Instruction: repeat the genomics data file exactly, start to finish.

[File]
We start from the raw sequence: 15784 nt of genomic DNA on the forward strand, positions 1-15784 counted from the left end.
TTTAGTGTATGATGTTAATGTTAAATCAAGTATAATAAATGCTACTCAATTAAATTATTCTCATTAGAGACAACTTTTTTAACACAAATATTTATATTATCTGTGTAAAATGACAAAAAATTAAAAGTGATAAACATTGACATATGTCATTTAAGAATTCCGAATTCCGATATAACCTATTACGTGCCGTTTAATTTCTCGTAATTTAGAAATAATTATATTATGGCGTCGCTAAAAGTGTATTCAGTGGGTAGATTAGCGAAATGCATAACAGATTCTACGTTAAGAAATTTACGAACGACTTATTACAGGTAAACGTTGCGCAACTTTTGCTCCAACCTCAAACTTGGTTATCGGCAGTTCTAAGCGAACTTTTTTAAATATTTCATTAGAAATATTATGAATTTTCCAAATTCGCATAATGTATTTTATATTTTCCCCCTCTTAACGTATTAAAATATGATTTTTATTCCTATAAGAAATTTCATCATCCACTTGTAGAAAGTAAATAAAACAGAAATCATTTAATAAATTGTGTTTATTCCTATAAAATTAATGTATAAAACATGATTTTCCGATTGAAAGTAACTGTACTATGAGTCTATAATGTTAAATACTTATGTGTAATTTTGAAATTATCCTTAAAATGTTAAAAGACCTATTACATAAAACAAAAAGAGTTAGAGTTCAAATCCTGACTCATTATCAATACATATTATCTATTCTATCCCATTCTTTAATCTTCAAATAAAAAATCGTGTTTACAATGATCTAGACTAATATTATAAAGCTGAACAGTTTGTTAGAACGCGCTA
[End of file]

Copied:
We start from the raw sequence: 15784 nt of genomic DNA on the forward strand, positions 1-15784 counted from the left end.
TTTAGTGTATGATGTTAATGTTAAATCAAGTATAATAAATGCTACTCAATTAAATTATTCTCATTAGAGACAACTTTTTTAACACAAATATTTATATTATCTGTGTAAAATGACAAAAAATTAAAAGTGATAAACATTGACATATGTCATTTAAGAATTCCGAATTCCGATATAACCTATTACGTGCCGTTTAATTTCTCGTAATTTAGAAATAATTATATTATGGCGTCGCTAAAAGTGTATTCAGTGGGTAGATTAGCGAAATGCATAACAGATTCTACGTTAAGAAATTTACGAACGACTTATTACAGGTAAACGTTGCGCAACTTTTGCTCCAACCTCAAACTTGGTTATCGGCAGTTCTAAGCGAACTTTTTTAAATATTTCATTAGAAATATTATGAATTTTCCAAATTCGCATAATGTATTTTATATTTTCCCCCTCTTAACGTATTAAAATATGATTTTTATTCCTATAAGAAATTTCATCATCCACTTGTAGAAAGTAAATAAAACAGAAATCATTTAATAAATTGTGTTTATTCCTATAAAATTAATGTATAAAACATGATTTTCCGATTGAAAGTAACTGTACTATGAGTCTATAATGTTAAATACTTATGTGTAATTTTGAAATTATCCTTAAAATGTTAAAAGACCTATTACATAAAACAAAAAGAGTTAGAGTTCAAATCCTGACTCATTATCAATACATATTATCTATTCTATCCCATTCTTTAATCTTCAAATAAAAAATCGTGTTTACAATGATCTAGACTAATATTATAAAGCTGAACAGTTTGTTAGAACGCGCTA